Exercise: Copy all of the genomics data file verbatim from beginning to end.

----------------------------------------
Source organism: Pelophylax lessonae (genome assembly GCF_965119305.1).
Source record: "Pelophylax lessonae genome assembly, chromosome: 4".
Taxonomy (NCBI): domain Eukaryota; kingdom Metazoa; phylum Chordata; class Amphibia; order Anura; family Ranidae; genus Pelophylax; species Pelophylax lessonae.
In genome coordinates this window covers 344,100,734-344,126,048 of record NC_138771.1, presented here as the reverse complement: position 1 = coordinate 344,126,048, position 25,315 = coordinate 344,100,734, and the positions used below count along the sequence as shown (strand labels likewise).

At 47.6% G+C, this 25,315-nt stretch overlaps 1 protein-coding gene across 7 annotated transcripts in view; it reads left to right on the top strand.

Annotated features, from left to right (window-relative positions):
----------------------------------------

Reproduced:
Source organism: Pelophylax lessonae (genome assembly GCF_965119305.1).
Source record: "Pelophylax lessonae genome assembly, chromosome: 4".
Taxonomy (NCBI): domain Eukaryota; kingdom Metazoa; phylum Chordata; class Amphibia; order Anura; family Ranidae; genus Pelophylax; species Pelophylax lessonae.
In genome coordinates this window covers 344,100,734-344,126,048 of record NC_138771.1, presented here as the reverse complement: position 1 = coordinate 344,126,048, position 25,315 = coordinate 344,100,734, and the positions used below count along the sequence as shown (strand labels likewise).

At 47.6% G+C, this 25,315-nt stretch overlaps 1 protein-coding gene across 7 annotated transcripts in view; it reads left to right on the top strand.

Annotated features, from left to right (window-relative positions):